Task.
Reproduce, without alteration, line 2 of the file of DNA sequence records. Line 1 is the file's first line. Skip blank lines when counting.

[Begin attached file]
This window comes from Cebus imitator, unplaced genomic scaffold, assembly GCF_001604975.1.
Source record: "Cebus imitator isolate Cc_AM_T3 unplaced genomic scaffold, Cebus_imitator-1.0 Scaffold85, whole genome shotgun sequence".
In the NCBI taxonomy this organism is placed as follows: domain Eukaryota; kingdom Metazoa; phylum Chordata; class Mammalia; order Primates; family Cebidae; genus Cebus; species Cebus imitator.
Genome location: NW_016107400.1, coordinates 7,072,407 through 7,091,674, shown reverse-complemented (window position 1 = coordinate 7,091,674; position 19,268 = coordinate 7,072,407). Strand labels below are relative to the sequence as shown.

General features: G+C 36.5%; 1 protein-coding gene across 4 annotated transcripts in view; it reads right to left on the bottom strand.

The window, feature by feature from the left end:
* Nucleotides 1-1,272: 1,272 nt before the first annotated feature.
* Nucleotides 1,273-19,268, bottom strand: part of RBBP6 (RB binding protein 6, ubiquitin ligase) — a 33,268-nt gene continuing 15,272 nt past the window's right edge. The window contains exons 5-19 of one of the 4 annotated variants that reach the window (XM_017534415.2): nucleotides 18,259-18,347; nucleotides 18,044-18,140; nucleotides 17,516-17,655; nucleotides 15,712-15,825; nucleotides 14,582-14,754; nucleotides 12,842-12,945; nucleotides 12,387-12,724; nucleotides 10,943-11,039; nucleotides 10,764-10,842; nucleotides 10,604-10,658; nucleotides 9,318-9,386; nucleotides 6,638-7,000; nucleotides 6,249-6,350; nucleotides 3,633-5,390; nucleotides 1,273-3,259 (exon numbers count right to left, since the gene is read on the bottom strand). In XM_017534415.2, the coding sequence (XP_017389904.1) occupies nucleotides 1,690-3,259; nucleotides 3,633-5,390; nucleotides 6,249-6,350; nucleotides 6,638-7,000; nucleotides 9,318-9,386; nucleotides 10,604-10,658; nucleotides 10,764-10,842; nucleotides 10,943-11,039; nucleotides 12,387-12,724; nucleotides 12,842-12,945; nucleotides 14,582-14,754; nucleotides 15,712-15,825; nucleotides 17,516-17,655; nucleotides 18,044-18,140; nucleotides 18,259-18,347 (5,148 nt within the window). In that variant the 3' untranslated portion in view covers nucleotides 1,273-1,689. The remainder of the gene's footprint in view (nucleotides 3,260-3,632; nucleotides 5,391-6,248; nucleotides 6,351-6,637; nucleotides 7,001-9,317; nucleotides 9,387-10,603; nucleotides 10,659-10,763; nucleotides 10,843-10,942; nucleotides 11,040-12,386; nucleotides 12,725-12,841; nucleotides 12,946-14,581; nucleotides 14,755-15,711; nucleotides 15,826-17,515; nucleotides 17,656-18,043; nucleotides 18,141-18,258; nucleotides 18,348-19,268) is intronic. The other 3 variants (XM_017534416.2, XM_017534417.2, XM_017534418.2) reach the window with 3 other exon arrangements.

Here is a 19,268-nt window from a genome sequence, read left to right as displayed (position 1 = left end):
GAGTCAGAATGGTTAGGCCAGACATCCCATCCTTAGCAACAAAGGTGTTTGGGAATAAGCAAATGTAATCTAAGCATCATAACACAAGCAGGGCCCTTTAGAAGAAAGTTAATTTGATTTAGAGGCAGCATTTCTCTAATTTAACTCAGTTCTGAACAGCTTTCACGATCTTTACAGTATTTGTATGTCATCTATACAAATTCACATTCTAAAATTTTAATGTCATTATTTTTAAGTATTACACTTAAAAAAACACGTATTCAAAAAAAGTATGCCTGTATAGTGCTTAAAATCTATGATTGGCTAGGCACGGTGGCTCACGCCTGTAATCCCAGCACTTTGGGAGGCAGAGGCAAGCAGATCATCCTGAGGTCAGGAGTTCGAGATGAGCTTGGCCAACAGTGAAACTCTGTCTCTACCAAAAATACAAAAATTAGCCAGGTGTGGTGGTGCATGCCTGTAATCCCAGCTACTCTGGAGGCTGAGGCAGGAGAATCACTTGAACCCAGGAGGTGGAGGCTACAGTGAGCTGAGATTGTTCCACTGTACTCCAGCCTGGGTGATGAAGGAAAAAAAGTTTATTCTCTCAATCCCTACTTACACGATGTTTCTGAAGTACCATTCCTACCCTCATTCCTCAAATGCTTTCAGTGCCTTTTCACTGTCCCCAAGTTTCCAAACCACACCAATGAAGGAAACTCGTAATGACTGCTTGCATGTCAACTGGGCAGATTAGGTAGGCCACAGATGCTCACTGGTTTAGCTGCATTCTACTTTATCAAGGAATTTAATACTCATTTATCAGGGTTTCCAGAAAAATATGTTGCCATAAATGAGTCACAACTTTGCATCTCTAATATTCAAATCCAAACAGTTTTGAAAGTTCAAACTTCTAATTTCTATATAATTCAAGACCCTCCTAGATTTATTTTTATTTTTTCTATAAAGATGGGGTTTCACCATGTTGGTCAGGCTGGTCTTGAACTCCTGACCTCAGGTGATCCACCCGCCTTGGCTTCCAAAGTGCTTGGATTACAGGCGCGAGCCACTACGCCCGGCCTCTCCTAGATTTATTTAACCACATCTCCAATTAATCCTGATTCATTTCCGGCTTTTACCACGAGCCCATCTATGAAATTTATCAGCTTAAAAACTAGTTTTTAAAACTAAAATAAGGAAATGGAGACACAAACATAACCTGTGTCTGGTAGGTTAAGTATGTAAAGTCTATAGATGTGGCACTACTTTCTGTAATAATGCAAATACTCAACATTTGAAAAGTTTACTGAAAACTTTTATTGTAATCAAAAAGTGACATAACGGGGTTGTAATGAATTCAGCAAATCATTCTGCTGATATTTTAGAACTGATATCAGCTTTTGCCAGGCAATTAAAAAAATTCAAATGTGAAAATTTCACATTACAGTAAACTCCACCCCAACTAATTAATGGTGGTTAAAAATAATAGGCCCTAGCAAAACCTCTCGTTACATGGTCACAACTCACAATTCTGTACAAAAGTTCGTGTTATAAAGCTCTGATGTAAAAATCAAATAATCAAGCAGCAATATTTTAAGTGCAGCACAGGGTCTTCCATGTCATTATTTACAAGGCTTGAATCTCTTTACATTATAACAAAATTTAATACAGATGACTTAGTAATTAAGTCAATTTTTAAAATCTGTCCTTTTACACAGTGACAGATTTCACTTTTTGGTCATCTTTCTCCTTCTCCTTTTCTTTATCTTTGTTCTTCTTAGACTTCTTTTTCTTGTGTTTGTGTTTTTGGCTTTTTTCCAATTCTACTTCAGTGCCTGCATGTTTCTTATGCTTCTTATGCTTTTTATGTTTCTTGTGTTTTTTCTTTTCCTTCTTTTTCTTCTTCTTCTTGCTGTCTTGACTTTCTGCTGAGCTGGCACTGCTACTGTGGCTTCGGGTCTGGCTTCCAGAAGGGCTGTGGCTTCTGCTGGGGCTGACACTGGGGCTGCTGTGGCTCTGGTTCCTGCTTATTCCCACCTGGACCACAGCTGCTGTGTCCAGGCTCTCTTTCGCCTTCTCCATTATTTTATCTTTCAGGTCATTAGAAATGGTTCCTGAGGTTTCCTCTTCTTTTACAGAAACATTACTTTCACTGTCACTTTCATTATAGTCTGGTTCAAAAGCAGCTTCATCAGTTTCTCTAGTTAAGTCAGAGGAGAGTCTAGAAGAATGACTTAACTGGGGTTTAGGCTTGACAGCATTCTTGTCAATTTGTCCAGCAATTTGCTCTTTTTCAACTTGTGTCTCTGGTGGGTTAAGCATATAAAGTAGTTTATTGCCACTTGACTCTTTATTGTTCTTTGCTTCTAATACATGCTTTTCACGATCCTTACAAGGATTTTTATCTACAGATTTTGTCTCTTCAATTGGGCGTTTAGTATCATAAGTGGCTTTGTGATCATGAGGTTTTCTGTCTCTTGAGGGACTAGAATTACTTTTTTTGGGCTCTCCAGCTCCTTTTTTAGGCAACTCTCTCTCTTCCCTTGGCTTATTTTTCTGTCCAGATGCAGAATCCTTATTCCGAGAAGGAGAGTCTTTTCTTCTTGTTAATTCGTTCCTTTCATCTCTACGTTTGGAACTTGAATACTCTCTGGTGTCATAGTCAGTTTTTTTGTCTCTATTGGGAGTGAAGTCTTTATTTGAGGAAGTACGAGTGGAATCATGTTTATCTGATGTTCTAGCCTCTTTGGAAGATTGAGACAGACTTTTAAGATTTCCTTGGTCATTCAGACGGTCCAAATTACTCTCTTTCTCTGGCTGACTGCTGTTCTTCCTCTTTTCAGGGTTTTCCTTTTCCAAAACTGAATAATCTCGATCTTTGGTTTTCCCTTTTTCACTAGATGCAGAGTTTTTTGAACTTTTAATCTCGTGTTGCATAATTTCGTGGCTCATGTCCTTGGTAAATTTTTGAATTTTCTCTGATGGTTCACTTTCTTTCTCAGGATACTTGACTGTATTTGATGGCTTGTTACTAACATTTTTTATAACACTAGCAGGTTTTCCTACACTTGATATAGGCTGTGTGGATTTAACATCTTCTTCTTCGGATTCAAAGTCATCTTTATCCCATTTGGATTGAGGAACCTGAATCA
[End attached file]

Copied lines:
Source record: "Cebus imitator isolate Cc_AM_T3 unplaced genomic scaffold, Cebus_imitator-1.0 Scaffold85, whole genome shotgun sequence".